But we place this emphasis on the Book, only because it is the one inspired and authoritative record of the redemption which is in Christ Jesus.

It is little wonder that, throughout the ages, the devil has attempted to discredit or destroy the Bible, in spite of Christians, and, alas, sometimes by means of them.

If he had succeeded, what a kingdom he would have had by now But he has not succeeded. We still have Christ, and the Bible, and the Christian, and the Church, and the Gates of Hell shall never prevail against them.

[i]"The Cross it standeth fast, Hallelujah!
Defying every blast, Hallelujah
The winds of hell have blown,
The world its hate hath shown.
Yet it is not overthrown,
Hallelujah, for the Cross!"[/i]

Mike Balog

 2006/9/30 21:50Profile

Joined: 2003/6/11
Posts: 9192
Santa Clara, CA

 What If There Had Never Been a Bible! ~ W. Graham Scroggie


"And what in a passing moment can we say about [i]Revivals[/i]? It has been thought that the Christian Church exists, as a motor car is worked, upon a succession of explosions. It is a fact, at any rate, that in the history of the Christian Church a law of periodicity, in this matter of revivals, is discernible.

This law is implicit in all progress. There are times of ebb and times of flow in poetry, and art, and literature, and learning, and science, and commerce; and it would be strange indeed if there were no such times in spiritual experience. But the fact is, there have been religious revivals throughout all ages, and these, we may see, have been essential to spiritual progress.

Revival is a re-awakening to something that has been forgotten, a flourishing again of something that appears to be dying, a stimulus of attention and interest in something that has been neglected; and this, I say, has characterized the history of religion for millenniums. We have illustrations of it in the time of [i]Moses[/i], of [i]Samuel[/i], of [i]Hezekiah[/i], of [i]Jonah[/i], and of [i]Ezra[/i] and [i]Nehemiah[/i].

In the [i]first[/i] century [i]Pentecost[/i] was a mighty leap forward in the spiritual experience of men. In the [i]fifth[/i] century Chrysostom's preaching of the cross enraptured multitudes in Constantinople.

In the [i]twelfth[/i] century the [i]Waldenses[/i], in the Piedmont valleys of the Alps, were preaching the simplicity, purity, and authority of the Gospel; and notwithstanding persecution, they became the chief evangelists of Italy. In the same century, and also in Italy, [i]Francis of Assisi[/i], by example and proclamation, was succeeding in calling men from the indulgence, deadness, and papal absolutism of the Medieval Church.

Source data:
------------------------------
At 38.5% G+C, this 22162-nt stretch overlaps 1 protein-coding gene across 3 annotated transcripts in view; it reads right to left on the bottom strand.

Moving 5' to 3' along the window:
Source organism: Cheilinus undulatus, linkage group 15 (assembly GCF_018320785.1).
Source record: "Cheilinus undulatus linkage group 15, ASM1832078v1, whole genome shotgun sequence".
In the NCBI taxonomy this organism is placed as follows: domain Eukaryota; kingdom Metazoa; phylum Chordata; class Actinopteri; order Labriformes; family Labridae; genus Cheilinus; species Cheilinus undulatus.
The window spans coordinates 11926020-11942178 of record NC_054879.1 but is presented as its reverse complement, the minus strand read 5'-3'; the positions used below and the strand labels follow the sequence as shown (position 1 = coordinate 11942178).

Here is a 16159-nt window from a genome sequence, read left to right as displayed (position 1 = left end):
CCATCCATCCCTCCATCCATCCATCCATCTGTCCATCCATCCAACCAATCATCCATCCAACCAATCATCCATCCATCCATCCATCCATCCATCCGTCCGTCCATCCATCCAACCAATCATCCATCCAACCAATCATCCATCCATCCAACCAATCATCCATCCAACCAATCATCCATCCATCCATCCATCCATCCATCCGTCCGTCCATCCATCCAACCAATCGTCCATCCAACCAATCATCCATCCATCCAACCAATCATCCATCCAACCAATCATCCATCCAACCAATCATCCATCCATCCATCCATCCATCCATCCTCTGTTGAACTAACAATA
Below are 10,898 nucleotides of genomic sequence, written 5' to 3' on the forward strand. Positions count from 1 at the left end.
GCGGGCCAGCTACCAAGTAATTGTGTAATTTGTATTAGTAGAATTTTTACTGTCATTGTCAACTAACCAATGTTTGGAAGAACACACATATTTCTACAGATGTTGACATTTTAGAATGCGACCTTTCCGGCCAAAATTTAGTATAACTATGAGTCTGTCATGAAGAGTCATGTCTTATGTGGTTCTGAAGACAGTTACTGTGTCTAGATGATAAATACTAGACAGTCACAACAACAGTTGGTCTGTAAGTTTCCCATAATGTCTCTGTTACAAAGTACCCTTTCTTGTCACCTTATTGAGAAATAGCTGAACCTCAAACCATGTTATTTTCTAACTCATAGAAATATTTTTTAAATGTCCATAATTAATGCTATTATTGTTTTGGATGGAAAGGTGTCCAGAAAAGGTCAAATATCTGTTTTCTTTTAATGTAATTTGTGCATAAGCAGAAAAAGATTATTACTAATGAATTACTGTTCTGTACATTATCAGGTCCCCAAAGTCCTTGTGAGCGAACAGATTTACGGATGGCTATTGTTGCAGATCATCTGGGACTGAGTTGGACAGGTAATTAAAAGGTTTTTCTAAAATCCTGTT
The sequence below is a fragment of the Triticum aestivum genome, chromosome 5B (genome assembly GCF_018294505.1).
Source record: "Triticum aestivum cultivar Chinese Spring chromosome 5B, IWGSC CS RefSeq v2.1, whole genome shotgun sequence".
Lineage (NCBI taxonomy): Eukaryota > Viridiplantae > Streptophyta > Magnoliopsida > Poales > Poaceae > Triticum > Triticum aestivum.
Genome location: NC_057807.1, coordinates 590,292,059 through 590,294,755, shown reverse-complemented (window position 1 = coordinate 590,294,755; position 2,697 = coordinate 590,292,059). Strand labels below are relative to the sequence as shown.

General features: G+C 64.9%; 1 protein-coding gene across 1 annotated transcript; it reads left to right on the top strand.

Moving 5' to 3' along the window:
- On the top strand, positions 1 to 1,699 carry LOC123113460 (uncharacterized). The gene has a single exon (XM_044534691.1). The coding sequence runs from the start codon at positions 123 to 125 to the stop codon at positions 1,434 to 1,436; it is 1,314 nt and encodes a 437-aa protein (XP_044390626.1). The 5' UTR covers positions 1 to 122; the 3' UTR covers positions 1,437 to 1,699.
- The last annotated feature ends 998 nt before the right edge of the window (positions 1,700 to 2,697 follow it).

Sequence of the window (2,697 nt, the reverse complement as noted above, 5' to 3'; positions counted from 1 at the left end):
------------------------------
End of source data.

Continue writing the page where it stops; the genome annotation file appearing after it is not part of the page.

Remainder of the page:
In the [i]fourteenth[/i] century [i]Wycliffe[/i] fought, almost single-handed, for purity of worship, and to make the people of England familiar with the Bible, and in this ministry he anticipated and prepared for the Reformation.

In the [i]fifteenth[/i] century [i]Savonarola[/i] was proclaiming his message of sin and redemption to great effect in Florence, arousing the people from their moral stagnancy and turpitude.

In the [i]sixteenth[/i] century, [i]Luther[/i], in Germany, [i]Calvin[/i] in Switzerland, and [i]Knox[/i] in Scotland, were, in different ways, making religious history, and the results have been seen and felt ever since. [i]Calvin's[/i] great message centred in the truth of God's sovereignty, and is embodied in his [i]Institutes[/i]; and [i]Luther's[/i] great message centred in the truth of Justification by Faith in Christ alone, and its abiding expression is in Protestantism. [i]John Knox[/i] in Scotland, with tremendous power, attacked the ignorance, superstition, and tyranny of his time by proclaiming emancipation in Christ. His uncompromising and fiery ministry gave to Scotland a national life and a national Church, and made religion the dominating factor in the common life of the people.

Then, in the [i]eighteenth[/i] century came the great Evangelical Revival under the ministries of the [i]Wesleys[/i] and [i]Whitefield[/i], John the theologian, Charles the poet, and George the evangelist. This movement changed the face of England, not only spiritually, but also socially, politically, and educationally, and the effects of it are still with us.

Towards the end of the [i]nineteenth[/i] century came the movement inspired instrumentally by [i]Moody[/i] and [i]Sankey[/i], a movement which stirred the whole of the British Isles; which brought salvation and spiritual renewal to multitudes of people, and a great impetus to missionary work abroad.

And at the beginning of the [i]twentieth[/i] century revival again visited Wales, which, among other benefits, resulted in a diminution of drunkenness, an abandonment of feuds, and the restitution of property.

Who can compute the compelling and restraining power for good of all this preaching, and all these revivals! Yet, had there been no Bible there would have been none of it, and instead of spiritual renewal there would have been a deepening and damning degradation. But for the Bible there would have been no revivals of religion, for there would have been no religion to revive. But for the Bible the world would have been, and would still be, a loathsome reeking charnel-house."

Mike Balog

 2008/2/25 9:57Profile

 Re: What If There Had Never Been a Bible! ~ W. Graham Scroggie

Thank you for this.

 2008/2/27 19:48

Promoting Genuine Biblical Revival.